When you go to register your mark, you are essentially asking the United States Patent and Trademark Office (USPTO) to protect your mark from any unauthorized use. This may be vital to the success of your product or service. Continue reading to learn how a trademark might protect your commercial rights and how an experienced New Jersey trademark lawyer at the Ingber Law Firm can help you attain this.
What are my commercial rights?
Put simply, commercial use is when a trademark is used in relation to a specific product or service. And so, you cannot obtain a trademark as a placeholder from the USPTO if you have not yet operated in the stream of commerce. Instead, you will need customers to have already bought into your product or service.
With that being said, once you enter the commercial space, a registered mark can offer you numerous commercial rights and protections. For one, your trademark will serve as a notice of ownership nationwide. And with this, your ownership will be incontestable after five years of continuous use.
How might a trademark protect my commercial rights?
In addition to using your trademark in commerce, the USPTO requires that your trademark be distinctive before they offer legal protection. More specifically, your trademark must meet any of the following categories of distinctiveness:
- Your trademark is arbitrary or fanciful: meaning, your mark does not have a correlation to the underlying product but instead is inherently distinctive. And through commercial use, your mark will be indelibly associated with your company. You will be granted exclusive rights if you are the first company to use it in commerce.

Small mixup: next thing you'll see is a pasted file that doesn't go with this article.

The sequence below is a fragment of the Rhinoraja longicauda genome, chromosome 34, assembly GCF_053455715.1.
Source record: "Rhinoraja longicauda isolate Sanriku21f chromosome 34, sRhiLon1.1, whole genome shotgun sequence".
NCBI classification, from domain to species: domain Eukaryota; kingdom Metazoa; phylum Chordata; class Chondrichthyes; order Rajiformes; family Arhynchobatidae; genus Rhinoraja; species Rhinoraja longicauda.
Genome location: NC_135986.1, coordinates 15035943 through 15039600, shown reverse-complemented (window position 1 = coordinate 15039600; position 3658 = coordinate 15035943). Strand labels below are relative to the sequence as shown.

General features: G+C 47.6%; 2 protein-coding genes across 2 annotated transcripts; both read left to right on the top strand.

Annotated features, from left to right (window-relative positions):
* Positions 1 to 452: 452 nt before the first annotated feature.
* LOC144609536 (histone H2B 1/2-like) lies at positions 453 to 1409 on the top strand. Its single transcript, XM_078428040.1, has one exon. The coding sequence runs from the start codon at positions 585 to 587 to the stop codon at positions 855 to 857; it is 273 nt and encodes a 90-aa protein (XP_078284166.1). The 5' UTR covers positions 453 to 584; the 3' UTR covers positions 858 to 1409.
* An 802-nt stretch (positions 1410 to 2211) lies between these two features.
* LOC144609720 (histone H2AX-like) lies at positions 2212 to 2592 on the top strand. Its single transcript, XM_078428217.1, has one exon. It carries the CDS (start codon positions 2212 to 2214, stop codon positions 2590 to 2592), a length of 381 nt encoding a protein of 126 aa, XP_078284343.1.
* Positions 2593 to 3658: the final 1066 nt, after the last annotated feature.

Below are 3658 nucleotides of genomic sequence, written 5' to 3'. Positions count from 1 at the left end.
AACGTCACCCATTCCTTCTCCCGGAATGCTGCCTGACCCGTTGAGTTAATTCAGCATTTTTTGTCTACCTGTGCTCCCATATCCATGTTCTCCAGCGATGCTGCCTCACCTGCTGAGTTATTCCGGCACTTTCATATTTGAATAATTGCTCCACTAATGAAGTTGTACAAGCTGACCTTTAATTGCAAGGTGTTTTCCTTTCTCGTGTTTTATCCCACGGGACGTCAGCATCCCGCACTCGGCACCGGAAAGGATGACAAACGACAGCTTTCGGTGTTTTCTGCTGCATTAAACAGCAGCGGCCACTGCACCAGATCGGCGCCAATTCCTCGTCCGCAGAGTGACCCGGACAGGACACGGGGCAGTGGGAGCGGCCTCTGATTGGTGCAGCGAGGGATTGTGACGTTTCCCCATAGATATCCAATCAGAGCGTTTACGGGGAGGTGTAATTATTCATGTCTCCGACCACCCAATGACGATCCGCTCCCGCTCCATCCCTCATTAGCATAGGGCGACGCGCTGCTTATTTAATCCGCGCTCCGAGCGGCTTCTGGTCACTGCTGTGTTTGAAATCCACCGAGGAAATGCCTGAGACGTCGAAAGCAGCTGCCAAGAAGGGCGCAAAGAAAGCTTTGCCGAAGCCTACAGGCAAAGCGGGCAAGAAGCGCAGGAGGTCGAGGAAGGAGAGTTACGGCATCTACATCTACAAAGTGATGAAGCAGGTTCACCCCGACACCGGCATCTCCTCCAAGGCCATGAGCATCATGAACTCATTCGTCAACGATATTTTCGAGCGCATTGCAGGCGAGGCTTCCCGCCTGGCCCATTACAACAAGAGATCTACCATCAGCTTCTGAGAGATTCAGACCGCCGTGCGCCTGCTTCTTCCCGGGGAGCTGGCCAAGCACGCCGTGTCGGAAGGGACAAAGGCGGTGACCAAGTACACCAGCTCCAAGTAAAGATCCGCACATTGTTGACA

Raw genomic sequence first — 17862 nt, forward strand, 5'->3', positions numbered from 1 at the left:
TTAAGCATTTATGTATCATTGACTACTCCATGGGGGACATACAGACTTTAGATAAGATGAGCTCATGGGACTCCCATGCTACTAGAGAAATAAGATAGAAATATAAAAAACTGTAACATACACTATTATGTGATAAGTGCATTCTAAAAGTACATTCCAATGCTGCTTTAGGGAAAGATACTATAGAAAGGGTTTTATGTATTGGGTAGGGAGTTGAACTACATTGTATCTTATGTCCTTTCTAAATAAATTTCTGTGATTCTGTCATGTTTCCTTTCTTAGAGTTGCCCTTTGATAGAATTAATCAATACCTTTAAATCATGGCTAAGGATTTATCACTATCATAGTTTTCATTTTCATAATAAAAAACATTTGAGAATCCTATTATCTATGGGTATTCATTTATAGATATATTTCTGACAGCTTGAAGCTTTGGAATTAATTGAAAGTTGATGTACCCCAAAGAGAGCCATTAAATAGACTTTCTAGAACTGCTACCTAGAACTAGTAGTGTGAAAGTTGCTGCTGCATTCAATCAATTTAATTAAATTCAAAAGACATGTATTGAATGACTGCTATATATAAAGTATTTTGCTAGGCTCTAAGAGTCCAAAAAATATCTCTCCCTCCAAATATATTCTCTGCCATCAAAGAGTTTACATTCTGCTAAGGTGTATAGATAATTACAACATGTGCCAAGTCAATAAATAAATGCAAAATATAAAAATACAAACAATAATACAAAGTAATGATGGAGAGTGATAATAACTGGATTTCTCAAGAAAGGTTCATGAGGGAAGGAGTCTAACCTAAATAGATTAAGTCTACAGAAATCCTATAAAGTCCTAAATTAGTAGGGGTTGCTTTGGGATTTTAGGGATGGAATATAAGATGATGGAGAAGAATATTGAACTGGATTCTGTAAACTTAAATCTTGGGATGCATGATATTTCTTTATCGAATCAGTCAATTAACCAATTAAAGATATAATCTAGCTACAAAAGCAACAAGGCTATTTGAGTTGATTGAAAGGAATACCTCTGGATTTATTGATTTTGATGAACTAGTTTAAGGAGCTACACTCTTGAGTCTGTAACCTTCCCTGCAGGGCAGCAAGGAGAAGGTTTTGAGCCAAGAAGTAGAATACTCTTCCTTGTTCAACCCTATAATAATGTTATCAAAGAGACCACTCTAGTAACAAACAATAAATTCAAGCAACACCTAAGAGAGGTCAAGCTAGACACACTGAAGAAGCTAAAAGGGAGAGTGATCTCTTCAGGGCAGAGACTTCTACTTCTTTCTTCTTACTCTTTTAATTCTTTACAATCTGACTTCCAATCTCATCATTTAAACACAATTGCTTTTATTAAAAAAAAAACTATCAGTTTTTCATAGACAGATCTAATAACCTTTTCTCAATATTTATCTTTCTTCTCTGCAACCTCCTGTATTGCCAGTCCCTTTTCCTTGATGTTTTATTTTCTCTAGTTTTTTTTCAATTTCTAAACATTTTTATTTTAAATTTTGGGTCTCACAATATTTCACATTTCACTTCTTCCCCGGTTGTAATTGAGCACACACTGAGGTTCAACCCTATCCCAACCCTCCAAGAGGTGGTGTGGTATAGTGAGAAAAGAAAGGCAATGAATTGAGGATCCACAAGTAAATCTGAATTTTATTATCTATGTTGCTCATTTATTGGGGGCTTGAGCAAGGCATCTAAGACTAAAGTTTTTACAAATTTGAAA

- Your trademark is suggestive: meaning, your mark suggests a characteristic of the underlying product. You will be granted exclusive rights if you are the first company to use it in commerce.
- Your trademark is descriptive: meaning, your mark plainly describes a characteristic of the underlying product. And through commercial use, your mark will acquire a secondary meaning. Your customers will associate your mark with your company rather than the class of products it is tied to.
Thus, when you meet the above criteria, the USPTO will protect your commercial rights. However, there are times when the USPTO will determine a trademark as generic, and therefore not offer protection. Meaning, your mark will be associated with the class of products it is tied to rather than your company. This judgment may be made with your initial application or over time.
For more information on this matter, consult with a skilled Essex County, New Jersey intellectual property lawyer today.